This is a simple project. Basically we are reproducing the suit of the working woman – like the photos. Easily the very crux of Edwardian fashion, it will consist of skirt, Edwardian blousewaist with tie, silhouette created by the “S Monobosum” corset, sporting hat, authentic or period boots, and accessories typical of a lower middle class daughter living as a single woman.
This means the ensemble would have been easy to put on without help – then as in now – very durable, washable, cheap, mass produced, and could be worn with layers such as a jacket or outer wrap or coat. There would be minimal fuss in number of petticoats, stockings, gloves, or the sort of thing women of earlier history just had to have. Function would be key, but fitting in with men in the workplace would be paramount – so fashion would be desired by this character, especially if she was upwardly mobile, or trying to move into politics, which was entirely feasible for women of the day.
The ensemble needs to be age appropriate and correct for an office job. She needs to be able to move around in snow or rain easily, and get on and off public transportation. This slims the fashion of the day way down to the very basics – which again is why this is a quick and simple design.
There are many patterns available from extant garments of the Edwardian era. These all have the stock collar, bloused waist, gathered neckline, slightly full sleeve with cuff, and many variations on fabric and fabric texture. While the Edwardians had a lot of lace, the working woman and lower classes did not.
This ensemble will be very basic and function, easy to dress, easy to maintain, very strong, and very quick to build using actual patterns (at last!) instead of creating our own – the advantage to 1902 is that there WERE patterns, but they hadn’t become so odd as the 1909 and forward ones were which had a lot of overdraping and boning.
The Edwardian blousewaist and skirt is specific and fashionable, but it is also rather simple. We will use these patterns plus others in stock to develop our own versions using our design sketches.
After Research, Selected Materials:
Select Key Photos & Images Consistent with Character
Those extant garments and images which grabbed us that we might want to build, as we begin the design process after understanding the era, high fashion, working fashion, and western fashion as described above. We can use these to build from:
Fabrics & Notions
Based on Key images above, these elements and materials can be used to create any of them, keeping in mind that the 1870-80’s had similar suits, but that the skirts and jackets were light greys, tans, greens.. while the 1902 version had dark brown, gray, black, blue, burgundy, or teal typically. It’s hard to tell that from photos. Fabrics were cotton twill, and largely draping wools. They wore only foundation skirts and not much of a petticoat. The gores changed seasonally through the early 1900’s. The shorter skirt is typical of lower classes, and were a bit towards 1905 when skirts either went long with a train or short.
We are selecting something in between, the sweeper train, as a matter of personal preference, which would mean she would commute to work, and not walk most likely. This means she might ride in a “commuter coach” such as this one shown from New York City. This reinforces our idea that she would live with a family a bit in what would become suburbs, and might ride into work with the man of the house or a son.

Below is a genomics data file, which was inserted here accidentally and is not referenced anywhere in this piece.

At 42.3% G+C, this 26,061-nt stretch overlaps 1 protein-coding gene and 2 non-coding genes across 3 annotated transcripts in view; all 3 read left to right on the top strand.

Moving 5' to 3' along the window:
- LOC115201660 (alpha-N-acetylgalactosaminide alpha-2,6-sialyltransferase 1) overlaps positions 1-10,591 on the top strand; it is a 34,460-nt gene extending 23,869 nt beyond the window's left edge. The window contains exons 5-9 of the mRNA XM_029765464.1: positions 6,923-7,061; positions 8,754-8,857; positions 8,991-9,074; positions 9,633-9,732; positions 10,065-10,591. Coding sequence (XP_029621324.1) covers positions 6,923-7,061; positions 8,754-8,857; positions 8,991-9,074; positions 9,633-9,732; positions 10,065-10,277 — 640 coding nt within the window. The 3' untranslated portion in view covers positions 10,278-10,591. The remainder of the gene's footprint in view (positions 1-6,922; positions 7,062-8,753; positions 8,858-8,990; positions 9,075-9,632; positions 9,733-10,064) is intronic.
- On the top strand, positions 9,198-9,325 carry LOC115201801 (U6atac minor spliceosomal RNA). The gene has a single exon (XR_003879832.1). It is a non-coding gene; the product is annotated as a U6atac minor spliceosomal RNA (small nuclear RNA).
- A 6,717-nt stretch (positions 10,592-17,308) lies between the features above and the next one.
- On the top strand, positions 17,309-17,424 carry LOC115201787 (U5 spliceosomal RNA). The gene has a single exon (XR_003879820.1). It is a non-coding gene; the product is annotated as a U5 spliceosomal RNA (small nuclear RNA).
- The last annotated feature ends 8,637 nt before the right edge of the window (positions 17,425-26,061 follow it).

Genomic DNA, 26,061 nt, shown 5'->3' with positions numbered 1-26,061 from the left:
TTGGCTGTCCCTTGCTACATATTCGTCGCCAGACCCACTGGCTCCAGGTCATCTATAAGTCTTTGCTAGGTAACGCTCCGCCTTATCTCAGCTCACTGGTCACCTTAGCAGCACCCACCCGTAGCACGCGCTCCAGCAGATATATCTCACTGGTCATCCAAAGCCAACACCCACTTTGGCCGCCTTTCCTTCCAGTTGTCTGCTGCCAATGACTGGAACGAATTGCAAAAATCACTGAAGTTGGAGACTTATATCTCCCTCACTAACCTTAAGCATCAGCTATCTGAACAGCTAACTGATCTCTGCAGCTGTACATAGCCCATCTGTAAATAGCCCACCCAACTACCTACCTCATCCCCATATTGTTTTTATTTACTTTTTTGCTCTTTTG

Design Sketches using material selections and based on extant garments above:
Taking into consideration the history of location, time, place, and the character as developed, we choose from selections above and come up with these concepts. The blousewaist shown is more 1910-1913, so the final project will be of a somewhat less tailored, and more bloused design although the overall image will be the same.
We need to note here the many of the extant samples are actually SPORTS OUTFITS, and not those of working women. The bowler hat was more typically worn for sports like yachting, golf, tennis, or cycling. We have made the character assumption that she would be more casual and sporty; younger and jaunty. The skirt we are building with a train is the variance from the concept, and a nod towards being in an office job, and one that demands adherence to current fashion standards to some degree. It might be also that she is Mormon, or of a religious order that demands some propriety in skirt length and coverage of appendages.
(Photos of 1902 cycling, golfing, hiking, and bowling are most akin to our design; more so than the working women’s ensembles. We think it’s the hat and the boots that make all the difference.)
The design therefore catches a “SPIRIT” or a “MOOD” of a young girl going out on her own not only the first time for her – but for women as a whole! Living, working, and being single – very unique to Wyoming and to this time frame and to the West. It was very, very daring to do so and to be so, and so you know the family would have built in safeguards such as money control, clothing censor, and checking up on her. That would be easiest to have her under a family friend or family member’s watch.
The ensemble therefore will be a mix of the new and independent single woman with one who is being watched carefully by employers, coworkers, host family, home family, and pretty much all of society to check up on her. The more serious and functional the ensemble the better, but we have added fun personality twists (like a baby blue silk tie and a jaunty oceanside hat!), and reference to her work (mechanical pencil) into an otherwise very conservative ensemble.
Continue on to see how all this research leads to final decisions: